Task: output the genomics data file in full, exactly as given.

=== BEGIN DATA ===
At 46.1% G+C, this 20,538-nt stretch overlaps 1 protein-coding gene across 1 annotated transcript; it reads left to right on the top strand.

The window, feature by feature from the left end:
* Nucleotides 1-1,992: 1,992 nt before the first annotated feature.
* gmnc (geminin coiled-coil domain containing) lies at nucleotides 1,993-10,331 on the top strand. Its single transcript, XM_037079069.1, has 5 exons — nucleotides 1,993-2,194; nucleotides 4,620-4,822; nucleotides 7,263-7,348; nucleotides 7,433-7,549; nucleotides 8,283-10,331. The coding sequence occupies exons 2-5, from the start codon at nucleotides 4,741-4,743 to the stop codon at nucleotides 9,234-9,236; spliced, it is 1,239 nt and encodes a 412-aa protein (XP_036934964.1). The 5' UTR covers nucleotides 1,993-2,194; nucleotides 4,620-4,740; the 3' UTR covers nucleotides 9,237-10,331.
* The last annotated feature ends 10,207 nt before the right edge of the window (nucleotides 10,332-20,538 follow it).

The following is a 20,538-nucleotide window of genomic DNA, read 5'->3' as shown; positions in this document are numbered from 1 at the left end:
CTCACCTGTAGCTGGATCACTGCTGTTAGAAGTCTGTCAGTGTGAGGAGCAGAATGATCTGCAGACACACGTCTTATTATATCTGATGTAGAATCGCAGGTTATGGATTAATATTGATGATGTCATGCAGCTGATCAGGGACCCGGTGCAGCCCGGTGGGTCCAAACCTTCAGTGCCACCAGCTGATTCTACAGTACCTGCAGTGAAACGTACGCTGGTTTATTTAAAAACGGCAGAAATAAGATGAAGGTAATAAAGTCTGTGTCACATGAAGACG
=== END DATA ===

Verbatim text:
At 46.1% G+C, this 20,538-nt stretch overlaps 1 protein-coding gene across 1 annotated transcript; it reads left to right on the top strand.

The window, feature by feature from the left end:
* Nucleotides 1-1,992: 1,992 nt before the first annotated feature.
* gmnc (geminin coiled-coil domain containing) lies at nucleotides 1,993-10,331 on the top strand. Its single transcript, XM_037079069.1, has 5 exons — nucleotides 1,993-2,194; nucleotides 4,620-4,822; nucleotides 7,263-7,348; nucleotides 7,433-7,549; nucleotides 8,283-10,331. The coding sequence occupies exons 2-5, from the start codon at nucleotides 4,741-4,743 to the stop codon at nucleotides 9,234-9,236; spliced, it is 1,239 nt and encodes a 412-aa protein (XP_036934964.1). The 5' UTR covers nucleotides 1,993-2,194; nucleotides 4,620-4,740; the 3' UTR covers nucleotides 9,237-10,331.
* The last annotated feature ends 10,207 nt before the right edge of the window (nucleotides 10,332-20,538 follow it).

The following is a 20,538-nucleotide window of genomic DNA, read 5'->3' as shown; positions in this document are numbered from 1 at the left end:
CTCACCTGTAGCTGGATCACTGCTGTTAGAAGTCTGTCAGTGTGAGGAGCAGAATGATCTGCAGACACACGTCTTATTATATCTGATGTAGAATCGCAGGTTATGGATTAATATTGATGATGTCATGCAGCTGATCAGGGACCCGGTGCAGCCCGGTGGGTCCAAACCTTCAGTGCCACCAGCTGATTCTACAGTACCTGCAGTGAAACGTACGCTGGTTTATTTAAAAACGGCAGAAATAAGATGAAGGTAATAAAGTCTGTGTCACATGAAGACG